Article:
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Old 10-21-2003, 10:43 PM   #16
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Also, a degree proves that you can learn at a high standard, and retain the information in your head.

I beg to differ on that. A degree does not mean someone can learn or retain info. Each person is different and I have seen total idiots with degrees. It has been mentioned here many times that a degree and or certs will not land you a job, but experience and knowledge go along way.
Old 10-22-2003, 04:39 AM   #17
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Yea but who will your to be employer know you poses those skills?
I just disagree that an diploma like that is worthless. If anything, a good diploma from an good college (or university) says you have the endurance to learn something.
Old 10-22-2003, 07:17 AM   #18
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well im studying Computer Science now, although i had wanted to change to study Psychology.

For me its difficult to say, with a bit of luck i will never have to work for anybody but myself. Of course thats fairly unrealistic, but i do not intend to be sat around programming for a long period of time (i dont like programming much anyway )

I think degrees here (UK) are actually more valuable than they are in the US. I remember watching a tv program about it, that we had to be careful not to make our degrees worthless.

I think more than anything, a degree helps, it shows you are capable of learning to a high level. At the end of the day, a degree is way above A Levels (or whatever you take in USA)

Im not doing Comp Sci to get a job out of it straight afterwards, im doing it to learn more about the subject but i do wish i was studying Psychology instead =/ only because it looks more interesting, iv no plans to work in Psychology or Computing later in life

im just waffling over nothing, but study what you would enjoy, the subject area isnt too vital imo
Old 10-22-2003, 09:17 AM   #19
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Well. As schatoor said. It should show that research is possible, as at University you understand how to do research. But, twilli227 is correct that experience does go a long way. It's not that people do not retain what they were taught at university. The people that twilli227 is talking about are those who have a degree but do not know how to apply it. You have to retain what you have been taught to pass the degree. So that argument is unsubstantial. But I, myself, would place experience over education IFF I do not need any research carried out. But most bosses these days are blinded by Paper(Degrees) rather than experience. I am the chief engineer in a telecoms company, and I have taken on an "engineer" with experience and removed the "engineer" with the degree, as the later was better at performing the tasks at hand. And Yes, I have a Degree in Electronic Engineering and Computer Science, but I was also lucky to build up years of experience in both categories before attending University. Hence, I am the chief engineer, and do all the research that is needed.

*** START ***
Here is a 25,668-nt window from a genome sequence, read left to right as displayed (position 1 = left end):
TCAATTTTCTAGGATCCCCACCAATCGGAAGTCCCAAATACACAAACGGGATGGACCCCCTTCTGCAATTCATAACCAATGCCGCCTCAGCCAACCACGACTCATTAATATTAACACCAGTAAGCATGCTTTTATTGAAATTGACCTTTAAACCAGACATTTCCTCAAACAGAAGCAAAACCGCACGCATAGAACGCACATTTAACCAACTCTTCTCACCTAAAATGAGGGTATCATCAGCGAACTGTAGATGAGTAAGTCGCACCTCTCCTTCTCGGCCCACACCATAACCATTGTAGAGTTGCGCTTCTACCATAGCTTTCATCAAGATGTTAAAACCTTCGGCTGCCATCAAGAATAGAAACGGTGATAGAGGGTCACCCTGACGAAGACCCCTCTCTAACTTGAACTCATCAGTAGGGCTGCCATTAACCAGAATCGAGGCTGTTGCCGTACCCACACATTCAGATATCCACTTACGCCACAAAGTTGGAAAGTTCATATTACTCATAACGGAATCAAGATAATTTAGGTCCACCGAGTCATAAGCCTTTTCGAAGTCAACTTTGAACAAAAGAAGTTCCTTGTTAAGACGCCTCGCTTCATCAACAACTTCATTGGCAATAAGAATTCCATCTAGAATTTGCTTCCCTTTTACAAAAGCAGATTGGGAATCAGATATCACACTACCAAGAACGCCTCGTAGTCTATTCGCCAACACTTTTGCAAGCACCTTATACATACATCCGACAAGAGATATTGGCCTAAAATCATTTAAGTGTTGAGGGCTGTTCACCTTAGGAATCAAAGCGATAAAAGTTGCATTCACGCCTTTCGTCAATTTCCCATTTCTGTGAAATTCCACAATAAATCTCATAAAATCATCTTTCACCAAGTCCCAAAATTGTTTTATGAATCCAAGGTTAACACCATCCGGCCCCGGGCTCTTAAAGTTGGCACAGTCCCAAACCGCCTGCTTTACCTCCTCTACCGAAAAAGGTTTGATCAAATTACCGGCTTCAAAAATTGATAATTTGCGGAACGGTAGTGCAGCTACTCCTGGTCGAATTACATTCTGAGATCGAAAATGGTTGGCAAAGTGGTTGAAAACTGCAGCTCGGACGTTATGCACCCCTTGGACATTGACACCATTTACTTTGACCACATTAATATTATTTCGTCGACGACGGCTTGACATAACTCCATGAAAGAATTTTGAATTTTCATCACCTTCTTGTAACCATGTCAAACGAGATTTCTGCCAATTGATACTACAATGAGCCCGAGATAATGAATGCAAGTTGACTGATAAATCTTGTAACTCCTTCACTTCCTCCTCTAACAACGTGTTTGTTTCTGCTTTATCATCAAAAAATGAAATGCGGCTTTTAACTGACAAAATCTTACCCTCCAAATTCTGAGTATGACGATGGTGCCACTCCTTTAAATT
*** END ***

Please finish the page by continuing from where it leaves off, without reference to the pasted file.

Old 10-22-2003, 12:27 PM   #20
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...and removed the "engineer" with the degree ....
I can't help to feel sorry for the "engineer" who got fired dispte years of eductaion.
So what would you advice someone who want's to go in to IT.
Surely an cert. from red hat for example must be worth something.
Old 10-22-2003, 04:43 PM   #21
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Originally posted by Whitehat
This will suck....but I will say it anyway.

I think IT degrees bite. Myself and others have been better off getting a business degree and just learning IT on your own.

College seems to think that IT degree's are all about math and programming. They don't teach you jack about Networking, and Cisco, and OS's.

We have a guy at work that just graduated with a degree in CS and the Boss is like......"wow this guy don't know shit. I have guys that have no degree but got their MCSE's and have 5 years experience and are way better off"


Until something changes, IT and CS degrees suck.

30 year old Network Engineer with MCSE, Linux+ and 5 years of experience (and a Marketing degree that is worthless )
A computer science degree isn't really designed to give a person the training for an IT-type job. It's designed to educate them to be a computer scientist, software engineer, programmer, etc. They're really different things. If you want to go into IT, a computer science degree is overkill; it won't even teach you the practical skills of how to do system administration and other such IT things.
Old 10-22-2003, 08:39 PM   #22